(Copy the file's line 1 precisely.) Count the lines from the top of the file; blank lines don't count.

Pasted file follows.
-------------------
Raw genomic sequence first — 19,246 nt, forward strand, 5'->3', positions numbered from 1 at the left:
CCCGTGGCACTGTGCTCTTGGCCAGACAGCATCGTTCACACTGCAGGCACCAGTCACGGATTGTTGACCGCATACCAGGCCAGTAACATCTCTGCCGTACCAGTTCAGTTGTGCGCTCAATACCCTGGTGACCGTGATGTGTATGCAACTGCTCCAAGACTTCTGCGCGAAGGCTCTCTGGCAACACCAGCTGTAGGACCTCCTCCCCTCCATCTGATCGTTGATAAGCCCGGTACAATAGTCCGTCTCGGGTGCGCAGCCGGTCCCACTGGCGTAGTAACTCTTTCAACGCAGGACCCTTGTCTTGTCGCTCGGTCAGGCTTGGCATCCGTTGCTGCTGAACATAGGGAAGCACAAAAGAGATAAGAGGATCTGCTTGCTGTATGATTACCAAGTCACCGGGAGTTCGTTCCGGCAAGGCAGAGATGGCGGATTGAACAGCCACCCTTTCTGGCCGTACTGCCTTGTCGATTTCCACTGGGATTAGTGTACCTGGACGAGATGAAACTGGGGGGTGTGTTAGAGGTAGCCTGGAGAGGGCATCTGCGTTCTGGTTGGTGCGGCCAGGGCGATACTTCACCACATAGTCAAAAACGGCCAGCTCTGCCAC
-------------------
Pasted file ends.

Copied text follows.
Raw genomic sequence first — 19,246 nt, forward strand, 5'->3', positions numbered from 1 at the left: